Following his defeat in the 2011 elections acclaimed worldwide to be the freest and fairest in Nigeria’s political history, General Buhari instigated violence across the north in which scores were murdered in cold blood, victims being mostly NYSC members who constituted most of the INEC ad hoc staff. Not a single voice of condemnation was heard from the north. Not one.
It is on record that Jonathan’s presidency from outset was beset by the most irascible prejudices, attacks and betrayals of the worst kind from northern leaders culminating in heightened terrorism in the North East which all came to a head in the infamous abduction of Chibok school girls. True to their earlier promise, Northern leaders successfully made Nigeria ungovernable for President Jonathan.
They insidiously and vigorously pushed the narrative that insecurity in Nigeria had spiralled out of control as a result of the “cluelessness” of the Jonathan administration, a narrative that was quickly swallowed hook, line and sinker by Bola Tinubu’s political block whose electoral fortunes had dwindled miserably. With the help of the South West media, it was not long before the entire nation was engulfed in anti-Jonathan sloganeering followed by the most acutely divisive campaign ever seen in the history of electoral campaigns in Nigeria.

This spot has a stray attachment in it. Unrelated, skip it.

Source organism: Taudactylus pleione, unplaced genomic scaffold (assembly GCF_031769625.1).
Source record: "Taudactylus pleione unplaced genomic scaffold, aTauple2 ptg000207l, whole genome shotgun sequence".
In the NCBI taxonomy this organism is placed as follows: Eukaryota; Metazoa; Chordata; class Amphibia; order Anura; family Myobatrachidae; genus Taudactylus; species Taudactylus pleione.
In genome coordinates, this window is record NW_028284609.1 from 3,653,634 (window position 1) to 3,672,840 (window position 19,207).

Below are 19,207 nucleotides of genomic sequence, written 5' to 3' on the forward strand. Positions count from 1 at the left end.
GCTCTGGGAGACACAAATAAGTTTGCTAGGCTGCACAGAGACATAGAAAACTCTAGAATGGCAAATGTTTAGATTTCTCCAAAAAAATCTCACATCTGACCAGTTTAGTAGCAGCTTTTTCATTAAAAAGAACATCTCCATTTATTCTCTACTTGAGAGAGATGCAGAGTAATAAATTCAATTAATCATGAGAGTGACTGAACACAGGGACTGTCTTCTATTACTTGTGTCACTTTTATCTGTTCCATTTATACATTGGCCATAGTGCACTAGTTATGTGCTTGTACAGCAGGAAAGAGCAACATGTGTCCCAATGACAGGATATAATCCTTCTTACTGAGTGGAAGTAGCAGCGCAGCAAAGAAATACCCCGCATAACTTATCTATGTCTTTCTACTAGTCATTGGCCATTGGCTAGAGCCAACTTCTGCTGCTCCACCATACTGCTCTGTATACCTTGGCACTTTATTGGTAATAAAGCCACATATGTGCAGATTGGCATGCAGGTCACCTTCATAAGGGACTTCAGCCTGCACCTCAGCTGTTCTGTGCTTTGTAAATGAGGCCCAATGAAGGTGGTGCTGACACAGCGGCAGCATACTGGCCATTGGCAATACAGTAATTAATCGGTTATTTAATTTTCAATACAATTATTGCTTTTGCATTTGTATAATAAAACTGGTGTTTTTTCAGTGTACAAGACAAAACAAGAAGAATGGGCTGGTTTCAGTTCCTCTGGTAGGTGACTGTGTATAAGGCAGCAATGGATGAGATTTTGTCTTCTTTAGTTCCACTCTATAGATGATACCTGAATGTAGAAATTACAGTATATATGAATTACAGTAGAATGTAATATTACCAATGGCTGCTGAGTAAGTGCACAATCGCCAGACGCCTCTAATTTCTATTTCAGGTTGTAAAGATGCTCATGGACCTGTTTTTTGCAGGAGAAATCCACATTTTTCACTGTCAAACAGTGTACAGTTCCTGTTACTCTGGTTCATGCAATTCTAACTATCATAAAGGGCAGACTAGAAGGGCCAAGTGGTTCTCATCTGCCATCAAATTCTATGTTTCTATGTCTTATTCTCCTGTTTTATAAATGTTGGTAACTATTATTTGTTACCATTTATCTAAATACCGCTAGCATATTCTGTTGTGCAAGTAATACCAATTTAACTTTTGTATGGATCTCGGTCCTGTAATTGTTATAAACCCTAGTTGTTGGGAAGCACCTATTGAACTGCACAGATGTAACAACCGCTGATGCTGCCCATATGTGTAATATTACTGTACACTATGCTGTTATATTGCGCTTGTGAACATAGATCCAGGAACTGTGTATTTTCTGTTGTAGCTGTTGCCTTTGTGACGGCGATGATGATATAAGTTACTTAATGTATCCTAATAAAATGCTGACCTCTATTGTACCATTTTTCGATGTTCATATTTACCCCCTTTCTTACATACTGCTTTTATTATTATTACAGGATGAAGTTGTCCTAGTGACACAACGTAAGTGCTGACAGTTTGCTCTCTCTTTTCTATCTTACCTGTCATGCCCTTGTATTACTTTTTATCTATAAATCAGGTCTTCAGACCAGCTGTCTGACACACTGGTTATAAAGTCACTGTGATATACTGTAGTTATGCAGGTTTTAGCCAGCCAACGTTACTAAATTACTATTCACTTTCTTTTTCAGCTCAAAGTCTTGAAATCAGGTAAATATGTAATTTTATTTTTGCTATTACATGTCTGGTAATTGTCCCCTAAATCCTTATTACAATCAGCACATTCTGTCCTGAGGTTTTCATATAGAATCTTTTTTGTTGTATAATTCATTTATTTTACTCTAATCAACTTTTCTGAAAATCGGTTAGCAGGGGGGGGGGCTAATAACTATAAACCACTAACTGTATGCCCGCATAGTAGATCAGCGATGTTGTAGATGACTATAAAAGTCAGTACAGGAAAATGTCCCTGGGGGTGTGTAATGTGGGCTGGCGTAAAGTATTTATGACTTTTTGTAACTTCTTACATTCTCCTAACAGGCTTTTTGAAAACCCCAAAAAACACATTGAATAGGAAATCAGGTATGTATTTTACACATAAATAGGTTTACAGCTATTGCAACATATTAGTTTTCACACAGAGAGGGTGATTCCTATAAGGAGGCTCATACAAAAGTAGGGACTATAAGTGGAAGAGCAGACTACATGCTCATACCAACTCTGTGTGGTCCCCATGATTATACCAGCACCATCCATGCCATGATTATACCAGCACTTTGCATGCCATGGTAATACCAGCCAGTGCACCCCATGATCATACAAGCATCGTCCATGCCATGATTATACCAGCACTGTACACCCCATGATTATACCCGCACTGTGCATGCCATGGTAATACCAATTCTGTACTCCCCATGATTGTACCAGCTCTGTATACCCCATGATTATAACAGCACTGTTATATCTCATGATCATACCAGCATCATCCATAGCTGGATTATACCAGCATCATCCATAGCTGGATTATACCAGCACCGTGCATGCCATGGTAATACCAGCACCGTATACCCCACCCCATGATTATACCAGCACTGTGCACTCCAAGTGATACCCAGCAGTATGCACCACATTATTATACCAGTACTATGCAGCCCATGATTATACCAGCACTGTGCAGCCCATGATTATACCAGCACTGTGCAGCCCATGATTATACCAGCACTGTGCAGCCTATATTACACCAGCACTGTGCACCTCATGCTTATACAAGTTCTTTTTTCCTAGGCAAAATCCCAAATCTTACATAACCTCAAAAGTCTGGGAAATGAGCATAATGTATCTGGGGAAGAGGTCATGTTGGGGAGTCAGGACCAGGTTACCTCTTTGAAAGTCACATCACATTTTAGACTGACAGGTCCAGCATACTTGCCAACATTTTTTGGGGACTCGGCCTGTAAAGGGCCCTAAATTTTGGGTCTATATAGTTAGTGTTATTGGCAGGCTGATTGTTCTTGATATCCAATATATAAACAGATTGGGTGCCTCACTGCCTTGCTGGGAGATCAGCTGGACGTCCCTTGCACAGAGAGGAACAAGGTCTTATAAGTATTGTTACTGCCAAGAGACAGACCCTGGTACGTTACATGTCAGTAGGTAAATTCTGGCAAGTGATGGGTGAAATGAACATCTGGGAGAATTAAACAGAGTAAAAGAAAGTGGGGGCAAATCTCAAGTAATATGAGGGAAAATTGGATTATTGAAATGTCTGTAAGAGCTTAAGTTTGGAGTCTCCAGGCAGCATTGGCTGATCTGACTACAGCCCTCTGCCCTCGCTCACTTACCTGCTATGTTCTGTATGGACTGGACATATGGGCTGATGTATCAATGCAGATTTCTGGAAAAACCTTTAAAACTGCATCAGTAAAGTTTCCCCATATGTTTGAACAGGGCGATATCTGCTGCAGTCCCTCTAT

Yet the People’s Democratic Party was seen as the party that held the aces being the party in power at the centre. Not even the successful coalescence of disgruntled politicians from across all divides into the All Progressives Congress would assuage the discomfort of the north built around the tendency of Jonathan winning a second term in the 2015 presidential election.
It is a globally accepted truth that never has more divisive rhetoric been pushed in Nigeria than was done by the newly and hurriedly formed opposition APC. Never. The resulting acrimony is reminiscent of and only comparable in proportion to the infamous wild wild west of the first republic that snowballed into the first military coup. John Odigie Oyegun, then National Chairman of APC, had threatened that APC was going to form a parallel government should INEC fail to declare Buhari winner. This is on record.
Northern leaders rolled out drums of war. Nasir Elrufai was permanently out on the streets suffusing the atmosphere with revilements against President Jonathan. So terrifying was the unfolding melee that a US-based international think-tank published a doomsday prediction for Nigeria’s breakup in 2015.